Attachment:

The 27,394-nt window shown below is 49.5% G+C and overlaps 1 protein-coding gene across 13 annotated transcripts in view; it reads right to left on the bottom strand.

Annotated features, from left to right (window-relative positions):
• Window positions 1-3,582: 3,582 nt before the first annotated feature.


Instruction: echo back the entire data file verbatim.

The 27,394-nt window shown below is 49.5% G+C and overlaps 1 protein-coding gene across 13 annotated transcripts in view; it reads right to left on the bottom strand.

Annotated features, from left to right (window-relative positions):
• Window positions 1-3,582: 3,582 nt before the first annotated feature.